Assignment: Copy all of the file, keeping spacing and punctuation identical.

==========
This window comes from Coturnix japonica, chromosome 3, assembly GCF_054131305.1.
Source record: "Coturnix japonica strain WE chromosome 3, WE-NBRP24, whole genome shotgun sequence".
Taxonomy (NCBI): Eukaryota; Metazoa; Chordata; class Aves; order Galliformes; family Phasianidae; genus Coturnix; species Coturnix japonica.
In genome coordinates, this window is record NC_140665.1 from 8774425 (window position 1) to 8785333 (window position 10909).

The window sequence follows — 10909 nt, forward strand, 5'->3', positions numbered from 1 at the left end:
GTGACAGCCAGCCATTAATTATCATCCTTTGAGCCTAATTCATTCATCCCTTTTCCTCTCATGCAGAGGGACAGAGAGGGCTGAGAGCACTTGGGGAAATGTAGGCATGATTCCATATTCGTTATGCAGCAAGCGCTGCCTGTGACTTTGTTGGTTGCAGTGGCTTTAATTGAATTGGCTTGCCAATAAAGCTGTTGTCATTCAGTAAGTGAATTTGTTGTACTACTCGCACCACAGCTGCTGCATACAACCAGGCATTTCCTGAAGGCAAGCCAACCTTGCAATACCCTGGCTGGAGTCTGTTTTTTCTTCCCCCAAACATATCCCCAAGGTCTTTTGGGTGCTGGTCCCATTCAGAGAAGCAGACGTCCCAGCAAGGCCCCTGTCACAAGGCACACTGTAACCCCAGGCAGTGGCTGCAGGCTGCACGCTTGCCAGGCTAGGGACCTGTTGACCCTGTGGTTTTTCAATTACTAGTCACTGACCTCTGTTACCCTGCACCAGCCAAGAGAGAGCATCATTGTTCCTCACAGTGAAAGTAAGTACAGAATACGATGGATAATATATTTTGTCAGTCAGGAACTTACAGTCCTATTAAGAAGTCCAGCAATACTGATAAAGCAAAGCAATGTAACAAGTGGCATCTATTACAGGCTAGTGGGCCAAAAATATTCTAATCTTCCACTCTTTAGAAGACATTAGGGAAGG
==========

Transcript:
This window comes from Coturnix japonica, chromosome 3, assembly GCF_054131305.1.
Source record: "Coturnix japonica strain WE chromosome 3, WE-NBRP24, whole genome shotgun sequence".
Taxonomy (NCBI): Eukaryota; Metazoa; Chordata; class Aves; order Galliformes; family Phasianidae; genus Coturnix; species Coturnix japonica.
In genome coordinates, this window is record NC_140665.1 from 8774425 (window position 1) to 8785333 (window position 10909).

The window sequence follows — 10909 nt, forward strand, 5'->3', positions numbered from 1 at the left end:
GTGACAGCCAGCCATTAATTATCATCCTTTGAGCCTAATTCATTCATCCCTTTTCCTCTCATGCAGAGGGACAGAGAGGGCTGAGAGCACTTGGGGAAATGTAGGCATGATTCCATATTCGTTATGCAGCAAGCGCTGCCTGTGACTTTGTTGGTTGCAGTGGCTTTAATTGAATTGGCTTGCCAATAAAGCTGTTGTCATTCAGTAAGTGAATTTGTTGTACTACTCGCACCACAGCTGCTGCATACAACCAGGCATTTCCTGAAGGCAAGCCAACCTTGCAATACCCTGGCTGGAGTCTGTTTTTTCTTCCCCCAAACATATCCCCAAGGTCTTTTGGGTGCTGGTCCCATTCAGAGAAGCAGACGTCCCAGCAAGGCCCCTGTCACAAGGCACACTGTAACCCCAGGCAGTGGCTGCAGGCTGCACGCTTGCCAGGCTAGGGACCTGTTGACCCTGTGGTTTTTCAATTACTAGTCACTGACCTCTGTTACCCTGCACCAGCCAAGAGAGAGCATCATTGTTCCTCACAGTGAAAGTAAGTACAGAATACGATGGATAATATATTTTGTCAGTCAGGAACTTACAGTCCTATTAAGAAGTCCAGCAATACTGATAAAGCAAAGCAATGTAACAAGTGGCATCTATTACAGGCTAGTGGGCCAAAAATATTCTAATCTTCCACTCTTTAGAAGACATTAGGGAAGG